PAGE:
Wednesday, April 13, 2016

Mapping Philanthropy - Examples

If you look at the mission for the Tutor/Mentor Connection (T/MC), formed in 1993, and Tutor/Mentor Institute, LLC, formed in 2011, it says "gather and organize all that is known about successful non-school tutoring/mentoring programs and apply that knowledge to expand the availability and enhance the effectiveness of these services to children throughout the Chicago region."  

That's what I've been focusing on for the past 23 years.  In doing so, I've gathered information that focuses on the resources needed to enable high-impact tutor/mentor programs to be available in more places. I've also built a library of links pointing to ideas about process improvement, collaboration, innovation, creativity, knowledge management and visualization. These represent skills that need to be learned, if we're going to do all we need to do so that great programs are not only available today, but are still available 10 or 15 years from now...with a growing network of students and adult alumni who are living lives free of poverty because of the long-term support they have received.

Understanding the flow of philanthropic dollars is essential.  Below are three map images, pointing to three web sites where maps are being used in creative ways.

BMA Funders Map - Shows philanthropic support for organizations serving Black Male Youth and Adults.  Sort by category, and zoom in to focus on different cities. Click on the yellow bubble and get detailed information. 

Learning by Giving Foundation grants map.Since 2003 this foundation has partnered with colleges and universities around the country to teach philanthropic habits to students, who then raise money to support different non-profits.  In the drop down menu you can sort by cause, college, year of donation, etc.  Using the map you can zoom into different cities to see who was funded, and by what university.

Chronicle of Philanthropy map of on-line giving. I wrote about this last November.  The image below was created by zooming into the Chicago region, then clicking on the 60623 zip code. The pop-up menu shows donations for an entire year (in this case March 2015-March 2016) and donations by category. This does not show the individual organizations receiving donations, but aggregates on regional levels. It enables a comparison of giving in different parts of the city, which quickly shows that high poverty neighborhoods receive less than more affluent areas. Note: this is not inclusive of all on-line donations, but only those made through Network for Good. 

The last map is a map view created using the Chicago Tutor/Mentor Program Locator, which was launched by the T/MC in 2008, and which I've tried to keep available since 2015, via the Tutor/Mentor Institute, LLC. This first view shows the entire Chicago region, with overlays showing poverty areas, homicides in 2010, and locations of non-school tutor/mentor programs (green stars).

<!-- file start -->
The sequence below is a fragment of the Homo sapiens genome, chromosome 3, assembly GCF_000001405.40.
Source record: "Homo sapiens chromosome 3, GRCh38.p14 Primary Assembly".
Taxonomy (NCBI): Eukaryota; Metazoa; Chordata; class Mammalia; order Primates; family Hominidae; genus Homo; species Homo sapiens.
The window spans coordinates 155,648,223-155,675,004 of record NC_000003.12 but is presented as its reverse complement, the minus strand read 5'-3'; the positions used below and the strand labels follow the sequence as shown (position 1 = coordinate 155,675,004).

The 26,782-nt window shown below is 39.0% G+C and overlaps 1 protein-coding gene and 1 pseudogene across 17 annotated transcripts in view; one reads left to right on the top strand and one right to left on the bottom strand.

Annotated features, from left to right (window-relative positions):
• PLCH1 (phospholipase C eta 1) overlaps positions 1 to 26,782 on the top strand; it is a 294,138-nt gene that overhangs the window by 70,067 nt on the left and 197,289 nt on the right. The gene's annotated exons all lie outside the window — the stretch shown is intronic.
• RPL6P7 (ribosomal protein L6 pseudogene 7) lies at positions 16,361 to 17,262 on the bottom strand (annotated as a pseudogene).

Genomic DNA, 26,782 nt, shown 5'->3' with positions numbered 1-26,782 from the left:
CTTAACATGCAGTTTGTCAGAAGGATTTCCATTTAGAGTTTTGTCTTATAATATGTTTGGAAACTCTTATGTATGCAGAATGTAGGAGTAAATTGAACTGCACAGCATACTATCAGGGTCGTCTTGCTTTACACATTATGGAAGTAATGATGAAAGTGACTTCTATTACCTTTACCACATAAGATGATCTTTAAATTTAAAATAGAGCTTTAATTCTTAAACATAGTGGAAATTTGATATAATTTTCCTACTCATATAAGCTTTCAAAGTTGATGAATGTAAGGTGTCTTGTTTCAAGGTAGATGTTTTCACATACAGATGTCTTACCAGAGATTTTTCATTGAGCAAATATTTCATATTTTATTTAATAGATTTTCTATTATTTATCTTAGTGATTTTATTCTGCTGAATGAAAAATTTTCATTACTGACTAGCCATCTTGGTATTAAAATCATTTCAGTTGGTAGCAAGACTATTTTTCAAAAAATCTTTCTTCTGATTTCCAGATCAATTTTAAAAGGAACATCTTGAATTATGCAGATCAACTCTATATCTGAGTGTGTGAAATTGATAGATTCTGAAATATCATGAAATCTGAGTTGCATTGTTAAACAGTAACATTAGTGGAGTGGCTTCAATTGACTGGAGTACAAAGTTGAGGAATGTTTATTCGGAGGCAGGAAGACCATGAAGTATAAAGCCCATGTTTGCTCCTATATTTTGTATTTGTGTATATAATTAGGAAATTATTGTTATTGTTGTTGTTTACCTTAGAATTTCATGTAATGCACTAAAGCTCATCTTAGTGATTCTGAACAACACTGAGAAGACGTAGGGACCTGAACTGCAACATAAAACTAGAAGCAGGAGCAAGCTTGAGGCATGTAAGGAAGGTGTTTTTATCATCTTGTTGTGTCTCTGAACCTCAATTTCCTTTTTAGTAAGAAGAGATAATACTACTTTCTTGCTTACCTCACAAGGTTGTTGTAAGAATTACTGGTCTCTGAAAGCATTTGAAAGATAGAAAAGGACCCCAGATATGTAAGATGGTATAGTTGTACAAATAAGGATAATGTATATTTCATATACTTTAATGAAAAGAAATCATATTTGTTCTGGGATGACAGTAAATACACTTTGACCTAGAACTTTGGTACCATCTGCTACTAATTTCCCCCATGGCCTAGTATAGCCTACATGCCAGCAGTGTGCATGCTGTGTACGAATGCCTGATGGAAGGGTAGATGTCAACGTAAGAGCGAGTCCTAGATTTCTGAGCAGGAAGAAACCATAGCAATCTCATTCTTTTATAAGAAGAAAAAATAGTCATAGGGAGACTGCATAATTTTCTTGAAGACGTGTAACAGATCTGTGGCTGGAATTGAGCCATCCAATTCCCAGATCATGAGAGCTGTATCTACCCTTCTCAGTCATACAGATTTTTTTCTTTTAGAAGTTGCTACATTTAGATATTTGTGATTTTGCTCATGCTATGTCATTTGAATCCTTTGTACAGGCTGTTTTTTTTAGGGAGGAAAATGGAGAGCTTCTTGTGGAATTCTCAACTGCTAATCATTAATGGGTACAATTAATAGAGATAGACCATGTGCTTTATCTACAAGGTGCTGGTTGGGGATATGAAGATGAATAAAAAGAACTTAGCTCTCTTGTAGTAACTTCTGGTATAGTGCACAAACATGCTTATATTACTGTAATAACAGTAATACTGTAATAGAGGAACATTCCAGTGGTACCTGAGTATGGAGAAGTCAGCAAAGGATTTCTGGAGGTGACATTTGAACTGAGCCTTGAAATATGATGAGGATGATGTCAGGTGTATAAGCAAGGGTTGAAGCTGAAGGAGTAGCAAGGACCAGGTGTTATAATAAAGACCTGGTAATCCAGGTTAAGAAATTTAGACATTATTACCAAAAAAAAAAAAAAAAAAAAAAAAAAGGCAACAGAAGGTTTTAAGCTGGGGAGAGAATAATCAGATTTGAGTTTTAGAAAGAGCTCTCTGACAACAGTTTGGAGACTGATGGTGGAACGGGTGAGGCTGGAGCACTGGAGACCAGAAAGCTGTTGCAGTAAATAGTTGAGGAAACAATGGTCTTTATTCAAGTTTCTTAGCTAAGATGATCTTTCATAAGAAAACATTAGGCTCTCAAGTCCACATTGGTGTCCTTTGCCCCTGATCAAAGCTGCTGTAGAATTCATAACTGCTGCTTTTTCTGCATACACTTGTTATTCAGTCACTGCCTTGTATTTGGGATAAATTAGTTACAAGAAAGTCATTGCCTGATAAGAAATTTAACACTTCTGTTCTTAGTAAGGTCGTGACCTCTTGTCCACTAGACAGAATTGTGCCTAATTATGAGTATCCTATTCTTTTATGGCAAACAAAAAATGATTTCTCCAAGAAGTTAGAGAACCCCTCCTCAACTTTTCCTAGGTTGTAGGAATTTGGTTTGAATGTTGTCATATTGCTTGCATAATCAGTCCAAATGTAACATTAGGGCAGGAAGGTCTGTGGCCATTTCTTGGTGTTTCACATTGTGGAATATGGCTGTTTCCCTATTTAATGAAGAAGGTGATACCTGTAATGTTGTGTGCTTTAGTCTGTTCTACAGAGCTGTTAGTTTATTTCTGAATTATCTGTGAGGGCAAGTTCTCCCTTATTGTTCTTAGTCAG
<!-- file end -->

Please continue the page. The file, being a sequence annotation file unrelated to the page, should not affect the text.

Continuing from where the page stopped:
This second map is also from the Program Locator, but shows how you can zoom into the map to look at a smaller section of the city, as small as a few square blocks. On this map an overlay shows poorly performing public schools, with different color flags for elementary, middle and high school (from 2008).
Browse through maps shown on this blog and on the Tutor/Mentor blog, or the map gallery, and you can see dozens of maps created between 1994 and 2011, using the Program Locator or our desk top GIS work station.   

These maps illustrate the T/MC goal of collecting information that shows where non-school tutor/mentor programs are most needed, based on indicators such as poverty, violence, poor schools, etc. They also show what programs exist (based on surveys done since 1994) so that a) parents, volunteers and social workers can find programs; and b) so that leaders at the neighborhood and city level, including the business community, can build strategies that help existing programs get the resources they need to grow, while helping new programs form where more are needed.

There's more I've wanted to do. I'd like to be able to gather information on donations, as an overlay on this map, so leaders could see where more funds need to be distributed. In addition, I'd like to create an overlay that enables crowdfunding for the individual organizations shown on the map, and that collect information showing funds raised. This also would be used to try to influence greater giving in underfunded areas.

So far I've not found others who are creating map-directories for this purpose, although there are a growing number of organizations creating maps showing organizations in their networks (see list). In addition, I've not found platforms that map philanthropy, including maps showing a) indicators of need; b) existing providers; c) areas where more programs are needed.

I've never had consistent funding, or more than a few dollars to build the database, build and update the maps, create map stories, and use them to build public awareness, or to train others to use the program locator to create their own maps.  

Yet I continue to share this with the goal that volunteers and investors/benefactors will come forward to help me upgrade my own platforms and share it with others so this strategy is applied in every city, not just in Chicago.  

If you'd like to learn more about this use of maps, click here, or email me at tutormentor 2 at earthlink dot net.

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